Great deal: a subscription for unlimited visits to 100 French monuments, alone or in pairs

All these monuments can be visited without limit with the Passion Monuments card. Valid for one year, it gives you access to almost 100 monuments throughout France, and offers many other advantages (discounts in stores and bookshops, access to a digital magazine, special days…).

Abonnement Passion Monuments

A rich cultural program for a healthy mind in a healthy body!

When he created the Olympic Games, Pierre de Coubertin wanted to combine “muscle and spirit”. In keeping with this tradition of blending art and sport, a vast cultural program is being deployed around the Games.

Redécouvrir les monuments français au passage de la Flamme Olympique 2

The Cultural Olympiad 

The Paris 2024 Olympic and Paralympic Games Organizing Committee is awarding certain events the “Cultural Olympiad” label. This label recognizes initiatives that combine art and sport.

Several monuments offer exceptional artistic creations:

  • At the Château d’If on May 8, discover a performative version of (LA)HORDE’s “Room with a view”, danced by the Ballet national de Marseille, the Groupe Grenade – Josette Baïz and the Ecole nationale de danse de Marseille. Echoing the history of the monument that was once a prison, this show evokes the suffering of today’s generations as they seek to give meaning to their existence.
  • On the ramparts of Carcassonne on May 16, the Retouramont dance company will take to the skies as night falls, with a show whose choreography echoes the magic of the Olympic cauldron.
  • At Mont-Saint-Michel Abbey on May 31, you can admire the artistic prowess of Compagnie Hors-Surface. From 10 a.m. to midnight, this show, halfway between circus and dance, will evoke the dream of conquering the sky.
  • At the Pantheon, on July 16, 17 and 18, a dance show will be staged in partnership with Chaillot – Théâtre national de la Danse. This monumental show, featuring 35 acrobats from Compagnie XY, 27 dancers from the Ballet de l’Opéra national de Lyon and 50 children from the Maîtrise de Radio France, will reflect the Olympic values of excellence, friendship and respect.
Olympiade culturelle
Möbius Morphosis – Chaillot – Théâtre national de la Danse © Mélissa Waucquier

But that’s not all! There’s also a dance performance on June 29 at the Basilique-cathédrale Saint-Denis, an exhibition on the Ancient Games at the Hôtel de Sade in Saint-Rémy-de-Provence from April 26 to September 22, Marjane Satrapi’s Olympic tapestry at the Hôtel de la Marine on June 21, and an exhibition on Olympism at the Cité internationale de la langue française (Château de Villers-Cotterêts).

Around the Paralympic Torch Relay

A few weeks later, from August 25 to 28, the Paralympic Torch Relay will take place. The Flame will first be lit in England, in Stoke Mandeville, the historic birthplace of Paralympic sport, before crossing the Channel Tunnel to France.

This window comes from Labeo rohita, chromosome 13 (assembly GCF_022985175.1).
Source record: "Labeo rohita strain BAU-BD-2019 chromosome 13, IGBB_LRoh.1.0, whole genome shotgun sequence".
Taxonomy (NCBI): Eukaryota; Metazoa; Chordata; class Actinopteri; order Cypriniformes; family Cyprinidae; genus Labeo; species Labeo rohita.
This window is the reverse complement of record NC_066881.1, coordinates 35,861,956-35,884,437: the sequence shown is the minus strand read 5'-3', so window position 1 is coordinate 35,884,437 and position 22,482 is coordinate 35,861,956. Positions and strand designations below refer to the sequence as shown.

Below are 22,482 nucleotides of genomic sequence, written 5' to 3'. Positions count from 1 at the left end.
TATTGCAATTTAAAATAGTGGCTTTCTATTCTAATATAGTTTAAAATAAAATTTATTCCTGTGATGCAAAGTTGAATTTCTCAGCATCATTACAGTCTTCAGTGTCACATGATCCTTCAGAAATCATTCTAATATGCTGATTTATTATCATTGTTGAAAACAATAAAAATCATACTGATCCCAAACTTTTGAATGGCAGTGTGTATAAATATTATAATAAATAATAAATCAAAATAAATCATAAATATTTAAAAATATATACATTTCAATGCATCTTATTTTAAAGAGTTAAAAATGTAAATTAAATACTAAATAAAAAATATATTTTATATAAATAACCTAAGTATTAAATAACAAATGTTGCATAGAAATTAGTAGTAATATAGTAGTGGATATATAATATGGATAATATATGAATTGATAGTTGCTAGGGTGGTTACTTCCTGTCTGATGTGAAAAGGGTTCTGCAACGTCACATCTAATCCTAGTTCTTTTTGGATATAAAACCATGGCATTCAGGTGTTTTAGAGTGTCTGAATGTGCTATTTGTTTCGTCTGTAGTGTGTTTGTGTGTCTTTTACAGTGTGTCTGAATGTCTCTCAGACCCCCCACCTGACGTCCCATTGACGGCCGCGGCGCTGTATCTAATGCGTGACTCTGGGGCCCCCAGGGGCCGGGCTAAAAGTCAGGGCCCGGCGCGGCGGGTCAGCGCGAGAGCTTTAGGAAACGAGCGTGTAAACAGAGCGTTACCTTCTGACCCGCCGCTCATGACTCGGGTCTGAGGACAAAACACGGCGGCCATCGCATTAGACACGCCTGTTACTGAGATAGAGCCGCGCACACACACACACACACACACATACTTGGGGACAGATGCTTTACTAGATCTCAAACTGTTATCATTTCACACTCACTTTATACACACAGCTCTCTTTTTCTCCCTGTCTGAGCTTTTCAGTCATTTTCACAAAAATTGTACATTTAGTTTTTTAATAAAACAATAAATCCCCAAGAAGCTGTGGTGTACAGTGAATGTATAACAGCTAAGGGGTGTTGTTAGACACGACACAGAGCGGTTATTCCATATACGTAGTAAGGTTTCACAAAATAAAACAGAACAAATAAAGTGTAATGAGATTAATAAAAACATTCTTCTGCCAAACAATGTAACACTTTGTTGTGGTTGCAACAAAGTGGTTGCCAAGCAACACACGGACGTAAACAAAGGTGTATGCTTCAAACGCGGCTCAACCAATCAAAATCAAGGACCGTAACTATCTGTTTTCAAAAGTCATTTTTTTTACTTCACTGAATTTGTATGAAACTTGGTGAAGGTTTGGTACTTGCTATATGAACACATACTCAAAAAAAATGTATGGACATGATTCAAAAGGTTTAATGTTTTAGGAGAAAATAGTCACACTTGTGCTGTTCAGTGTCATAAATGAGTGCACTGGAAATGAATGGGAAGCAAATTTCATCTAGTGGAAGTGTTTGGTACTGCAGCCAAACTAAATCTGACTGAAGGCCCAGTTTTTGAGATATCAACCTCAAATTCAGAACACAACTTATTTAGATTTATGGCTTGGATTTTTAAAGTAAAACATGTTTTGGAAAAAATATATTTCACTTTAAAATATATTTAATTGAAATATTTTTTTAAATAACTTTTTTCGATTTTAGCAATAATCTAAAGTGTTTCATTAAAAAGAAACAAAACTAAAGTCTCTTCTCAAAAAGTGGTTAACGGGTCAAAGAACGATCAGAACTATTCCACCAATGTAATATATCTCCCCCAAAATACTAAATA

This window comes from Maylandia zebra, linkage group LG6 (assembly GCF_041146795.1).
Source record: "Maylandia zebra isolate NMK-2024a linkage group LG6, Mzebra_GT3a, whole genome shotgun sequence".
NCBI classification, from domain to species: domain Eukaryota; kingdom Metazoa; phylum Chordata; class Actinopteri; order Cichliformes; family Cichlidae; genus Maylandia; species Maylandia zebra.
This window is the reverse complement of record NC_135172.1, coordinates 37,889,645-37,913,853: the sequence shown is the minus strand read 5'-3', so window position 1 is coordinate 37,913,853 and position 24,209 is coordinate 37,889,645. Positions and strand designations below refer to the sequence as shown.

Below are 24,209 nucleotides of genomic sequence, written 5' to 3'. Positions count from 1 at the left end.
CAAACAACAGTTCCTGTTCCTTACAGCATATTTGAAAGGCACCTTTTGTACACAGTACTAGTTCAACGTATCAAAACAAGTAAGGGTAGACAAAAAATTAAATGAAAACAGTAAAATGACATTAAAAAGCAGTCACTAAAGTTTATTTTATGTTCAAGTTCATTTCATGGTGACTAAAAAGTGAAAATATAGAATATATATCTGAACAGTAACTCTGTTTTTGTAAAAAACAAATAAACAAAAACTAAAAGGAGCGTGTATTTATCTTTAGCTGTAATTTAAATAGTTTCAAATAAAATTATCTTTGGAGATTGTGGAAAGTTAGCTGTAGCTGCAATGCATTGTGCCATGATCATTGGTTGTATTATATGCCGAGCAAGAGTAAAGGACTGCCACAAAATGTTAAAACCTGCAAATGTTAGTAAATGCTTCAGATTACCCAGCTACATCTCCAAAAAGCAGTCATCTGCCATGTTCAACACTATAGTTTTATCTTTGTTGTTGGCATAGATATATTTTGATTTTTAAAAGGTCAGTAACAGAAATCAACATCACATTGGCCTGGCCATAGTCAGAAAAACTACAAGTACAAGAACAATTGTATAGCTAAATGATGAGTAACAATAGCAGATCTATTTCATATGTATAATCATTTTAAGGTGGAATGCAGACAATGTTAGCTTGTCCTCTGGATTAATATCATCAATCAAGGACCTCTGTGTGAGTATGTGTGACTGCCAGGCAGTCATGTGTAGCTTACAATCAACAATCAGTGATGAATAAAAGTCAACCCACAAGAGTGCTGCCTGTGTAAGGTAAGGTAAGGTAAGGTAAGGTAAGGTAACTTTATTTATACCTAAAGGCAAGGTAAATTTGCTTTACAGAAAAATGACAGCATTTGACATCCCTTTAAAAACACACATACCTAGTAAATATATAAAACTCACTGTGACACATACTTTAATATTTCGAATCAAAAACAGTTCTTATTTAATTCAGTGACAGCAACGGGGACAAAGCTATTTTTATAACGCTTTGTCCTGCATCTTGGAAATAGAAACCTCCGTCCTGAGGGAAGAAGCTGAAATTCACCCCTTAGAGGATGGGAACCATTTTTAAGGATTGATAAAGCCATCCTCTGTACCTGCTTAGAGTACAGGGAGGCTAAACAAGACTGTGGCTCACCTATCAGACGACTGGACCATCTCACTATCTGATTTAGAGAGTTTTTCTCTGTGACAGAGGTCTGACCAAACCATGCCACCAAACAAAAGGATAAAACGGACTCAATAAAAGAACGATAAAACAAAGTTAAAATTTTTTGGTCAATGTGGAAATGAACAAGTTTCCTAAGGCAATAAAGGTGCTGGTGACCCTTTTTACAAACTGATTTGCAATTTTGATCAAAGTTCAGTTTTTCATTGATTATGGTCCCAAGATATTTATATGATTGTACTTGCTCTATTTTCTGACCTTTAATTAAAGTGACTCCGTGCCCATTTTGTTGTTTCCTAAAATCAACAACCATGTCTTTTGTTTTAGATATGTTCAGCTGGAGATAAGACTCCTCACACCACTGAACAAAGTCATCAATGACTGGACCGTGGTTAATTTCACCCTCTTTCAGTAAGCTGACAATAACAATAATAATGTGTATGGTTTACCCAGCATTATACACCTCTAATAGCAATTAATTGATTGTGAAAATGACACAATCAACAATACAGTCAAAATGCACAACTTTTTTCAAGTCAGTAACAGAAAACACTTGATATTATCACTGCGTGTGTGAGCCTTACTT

Map of the Paralympic Torch Relay

Unlike the Olympic Flame, there can be several Paralympic Flames. When it arrives in France, it will be divided into 12 Flames, symbolizing the 12 days of the Paralympic Games.

All around France, the 12 Flames will be lit in Calais, Valenciennes, Amnéville, Strasbourg, Thonon-les-Bains, Antibes Juan-les-Pins, Montpelier, Lourdes, La Roche-sur-Yon, Lorient, Saint Malo and Rouen, all converging on Paris.

Carte du parcours relais de la Flamme Paralympique

7 monuments to see near the Paralympic Torch Relay

  • Chartres Cathedral, Monday, August 26, 2024
  • Amiens Cathedral, Monday, August 26, 2024
  • The Saint-Cloud national estate, Tuesday, August 27, 2024
  • Saint-Denis Cathedral Basilica, Tuesday, August 27, 2024
  • The July Column, Place de la Bastille, Wednesday, August 28, 2024
  • Hôtel de Sully, Wednesday, August 28, 2024
  • Hôtel de la Marine on Wednesday, August 28, 2024

 LEARN MORE: Hôtel de la Marine, a new living space in Paris

Hôtel de la Marine

An exhibition at the Pantheon on Paralympic Stories

From June 11 to September 29, the Panthéon will be presenting an exhibition looking back at four key moments in the history of the Paralympic Games:

Exposition Histoires Paralympiques au Panthéon
  • The “hospital” games were born in the middle of the 20th century at the Stoke Mandeville Hospital in the United Kingdom, with the aim of promoting rehabilitative sport;
  • The creation of the first Paralympic Games in Rome in 1960, followed by the creation of the International Paralympic Committee in 1989;
  • The expansion of Paralympic disciplines, opening the door to deaf athletes and those with intellectual disabilities, between 1989 and 2012;
  • The modern era, since 2012 and the London Games, when the Paralympic Games were fully embraced by the media.

So, are you ready for a cultural Games?

Article produced in collaboration with the Centre des monuments nationaux